If you’re struggling to find the motivation to get fit after the Christmas, festive overindulgences. Here are some tips on how you can combine caring for your dog with your own New Year resolution fitness campaign.
It can be a thought to get out of bed early on a cold, dark winters morning to take the dog out. One thing to remember, particularly if you are struggling with a New Year’s resolution to get fit yourself, is that that extra little bit of effort is well worth it, for you and for your dog.
Your dog is always happy and pleased to see you, and he is usually very keen for a walk. So, you already have an amiable, loyal, loving companion to accompany you on your walk or run. Also, you will find that much needed inspiration to go that little bit further, because you know that the exercise is helping your pet too. By spending some quality time with our pets out on a walk the exercise looks after their physical and mental health, and it is good for us owners too. Regular exercise has been proven to be beneficial for our physical and mental health, and this also applies to our pet dogs too. Taking a dog for a walk or run costs nothing, and it is fun and can be very rewarding. A brisk walk together helps regularly train your pet, and also aids in creating a closer bond between owner and dog, which can have a great positive impact on everyone’s wellbeing. Keeping fit and losing weight also combats the well-known health risks that can come with being overweight, such as Diabetes, Cardio-respiratory disease, and Joint disease.
Here are some tips for improving your dog's and your own fitness:
Firstly, do make sure that yourself and your dog are fit enough to start having some more exercise. If your dog is elderly or infirm, then continue with your usual exercise regime, perhaps gently adding in an extra couple of little, short walks. If your dog is very overweight, always start extra exercise gradually, along with a new healthy and advised weight management and diet regime.
If your dog is fit and able do that extra mile, do an extra circuit around the local park, or go a bit further on your usual country walks, remembering that your dog should always be on a lead in countryside when there is any livestock around.
You could also research and try some new walks and explore. Dogs love any new “territory” for walks and all the excitement and smells around, and it is also healthy for you too, to broaden your exploring horizons!
Think verbal praise and “good dog” toys, and do not always praise through constant, abundant treats! You do not always have to reward all your pet’s good behaviour with treats. Praise, or a new toy that a dog can play with and get fun and exercise from can be as much of a reward and get that tail wagging as energetically as any treats can. Also, rotate their toys regularly so that they don’t get bored will the usual ones, and they think they have a newfound toy each week.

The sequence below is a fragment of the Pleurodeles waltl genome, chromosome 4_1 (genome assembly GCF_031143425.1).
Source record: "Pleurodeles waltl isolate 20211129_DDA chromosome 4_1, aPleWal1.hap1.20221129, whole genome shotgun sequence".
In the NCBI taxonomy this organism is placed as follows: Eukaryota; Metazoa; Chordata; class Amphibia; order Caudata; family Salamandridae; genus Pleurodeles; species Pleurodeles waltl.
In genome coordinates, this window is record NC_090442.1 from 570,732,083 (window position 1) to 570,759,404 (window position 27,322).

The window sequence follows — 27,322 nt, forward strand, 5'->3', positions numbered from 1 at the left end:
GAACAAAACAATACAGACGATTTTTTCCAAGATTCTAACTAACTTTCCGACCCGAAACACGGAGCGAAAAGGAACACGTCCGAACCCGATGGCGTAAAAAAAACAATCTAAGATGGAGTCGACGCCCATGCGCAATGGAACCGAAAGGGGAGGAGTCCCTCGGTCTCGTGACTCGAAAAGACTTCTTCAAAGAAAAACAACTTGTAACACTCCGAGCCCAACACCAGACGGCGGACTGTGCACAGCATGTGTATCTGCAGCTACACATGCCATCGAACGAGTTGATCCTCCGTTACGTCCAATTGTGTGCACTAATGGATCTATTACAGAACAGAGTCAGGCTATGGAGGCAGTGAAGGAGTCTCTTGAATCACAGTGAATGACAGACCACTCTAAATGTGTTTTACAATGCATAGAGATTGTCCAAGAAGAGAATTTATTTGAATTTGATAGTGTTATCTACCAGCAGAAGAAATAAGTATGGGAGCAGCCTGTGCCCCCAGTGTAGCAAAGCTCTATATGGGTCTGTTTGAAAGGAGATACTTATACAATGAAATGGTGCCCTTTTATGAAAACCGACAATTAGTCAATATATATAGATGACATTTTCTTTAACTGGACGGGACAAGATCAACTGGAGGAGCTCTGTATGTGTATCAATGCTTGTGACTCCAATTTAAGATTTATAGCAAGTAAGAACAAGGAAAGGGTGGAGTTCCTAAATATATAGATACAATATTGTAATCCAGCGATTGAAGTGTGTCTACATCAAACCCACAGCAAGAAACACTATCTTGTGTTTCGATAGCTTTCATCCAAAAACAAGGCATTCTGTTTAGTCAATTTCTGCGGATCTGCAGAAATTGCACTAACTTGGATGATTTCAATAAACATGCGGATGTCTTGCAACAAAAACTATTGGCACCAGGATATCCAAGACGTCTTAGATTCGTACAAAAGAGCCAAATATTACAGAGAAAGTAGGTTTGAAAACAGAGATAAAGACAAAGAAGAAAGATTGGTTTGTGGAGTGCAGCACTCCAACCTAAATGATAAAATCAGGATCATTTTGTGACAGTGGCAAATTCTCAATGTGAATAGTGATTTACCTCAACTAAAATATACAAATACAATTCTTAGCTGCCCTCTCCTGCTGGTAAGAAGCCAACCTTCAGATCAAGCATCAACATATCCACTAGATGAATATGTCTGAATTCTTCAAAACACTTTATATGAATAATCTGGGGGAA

Join a dog walking club or arrange a regular group “doggie walk” with friends, which can be fun for all.
Get the right and appropriate diet for your pet. Make sure that your dog’s diet is correct, for breed, size, age, and lifestyle. Feed your dog the correct amounts and do not be tempted to overfeed. Do avoid giving extra, as this just adds to his daily calorie intake, and will eventually cause obesity. Always weigh out the daily advised amount of food and, if needed, take some of this total advised amount out and keep aside for any treat rewards.
Many pets have notably gained weight over the recent three Covid restriction years. A healthier pet is one that is carrying less excess weight. From a medical perspective the benefits of weight loss include: an improved metabolism, improved oxygenation, and an improved mobility and overall on-going a much-improved general health. Overweight pets are at a higher risk of developing diabetes, osteoarthritis, heart, and liver disease, and sadly, some forms of cancer.
Help your beloved pet have a happy and healthy New Year and years ahead by endeavouring to keep him trim and in good shape. Weight reduction can increase your pet's life expectancy by several years, and improve his quality of life.
As well as your pet's actual weight also keep a keen eye on your pet’s general shape. It might sound simple, but as we see our pets every day, it’s easy to not notice extra inches creeping on over time. There is a real misconception about what a healthy dog shape is. Our pet’s shape is an excellent sign of whether there are at a healthy weight. The term for this is “body condition scoring”. A body condition score of a 5/9, with a slim silhouette and no excess fat, is the ideal, healthy, trim goal.
If you are in any doubt about your pet’s health, exercise regime or a correct diet and weight, do contact your Vet clinic for a thorough health check, and for good professional advice. Ask for advice on appropriate diets and amounts and set your pet a target weight in three months as a goal.
If you would like advice on how you can safely and healthily reduce your pet’s weight, then please do phone your Vet for a weight -check appointment in the New Year. These weight clinics are generally run by the Vet Nurses who will give you plenty friendly advice and encouragement, and will help you assist your pet towards a healthier weight, and a better quality of life.
Wishing you all and your lovely pets a Happy and Healthy New Year ahead in 2023!